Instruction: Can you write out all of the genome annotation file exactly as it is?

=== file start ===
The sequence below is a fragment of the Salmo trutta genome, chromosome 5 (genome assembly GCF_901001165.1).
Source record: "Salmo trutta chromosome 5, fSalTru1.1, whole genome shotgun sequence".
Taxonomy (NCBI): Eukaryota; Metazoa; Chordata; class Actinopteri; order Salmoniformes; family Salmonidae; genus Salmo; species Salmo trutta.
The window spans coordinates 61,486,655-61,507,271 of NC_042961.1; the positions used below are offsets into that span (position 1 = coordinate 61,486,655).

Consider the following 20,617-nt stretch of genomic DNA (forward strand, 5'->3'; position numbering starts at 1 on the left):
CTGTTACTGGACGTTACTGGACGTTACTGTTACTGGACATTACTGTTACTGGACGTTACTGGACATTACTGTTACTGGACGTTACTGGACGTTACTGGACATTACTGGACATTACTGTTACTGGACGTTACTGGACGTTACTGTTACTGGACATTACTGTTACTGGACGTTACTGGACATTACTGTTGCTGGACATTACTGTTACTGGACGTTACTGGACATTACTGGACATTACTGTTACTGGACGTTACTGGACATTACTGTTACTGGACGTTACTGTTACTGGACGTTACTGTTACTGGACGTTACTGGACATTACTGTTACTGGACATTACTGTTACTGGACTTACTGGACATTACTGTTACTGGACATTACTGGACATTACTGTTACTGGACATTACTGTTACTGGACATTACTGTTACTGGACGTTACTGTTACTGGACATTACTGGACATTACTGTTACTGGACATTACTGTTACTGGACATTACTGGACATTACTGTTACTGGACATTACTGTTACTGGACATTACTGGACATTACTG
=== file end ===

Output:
The sequence below is a fragment of the Salmo trutta genome, chromosome 5 (genome assembly GCF_901001165.1).
Source record: "Salmo trutta chromosome 5, fSalTru1.1, whole genome shotgun sequence".
Taxonomy (NCBI): Eukaryota; Metazoa; Chordata; class Actinopteri; order Salmoniformes; family Salmonidae; genus Salmo; species Salmo trutta.
The window spans coordinates 61,486,655-61,507,271 of NC_042961.1; the positions used below are offsets into that span (position 1 = coordinate 61,486,655).

Consider the following 20,617-nt stretch of genomic DNA (forward strand, 5'->3'; position numbering starts at 1 on the left):
CTGTTACTGGACGTTACTGGACGTTACTGTTACTGGACATTACTGTTACTGGACGTTACTGGACATTACTGTTACTGGACGTTACTGGACGTTACTGGACATTACTGGACATTACTGTTACTGGACGTTACTGGACGTTACTGTTACTGGACATTACTGTTACTGGACGTTACTGGACATTACTGTTGCTGGACATTACTGTTACTGGACGTTACTGGACATTACTGGACATTACTGTTACTGGACGTTACTGGACATTACTGTTACTGGACGTTACTGTTACTGGACGTTACTGTTACTGGACGTTACTGGACATTACTGTTACTGGACATTACTGTTACTGGACTTACTGGACATTACTGTTACTGGACATTACTGGACATTACTGTTACTGGACATTACTGTTACTGGACATTACTGTTACTGGACGTTACTGTTACTGGACATTACTGGACATTACTGTTACTGGACATTACTGTTACTGGACATTACTGGACATTACTGTTACTGGACATTACTGTTACTGGACATTACTGGACATTACTG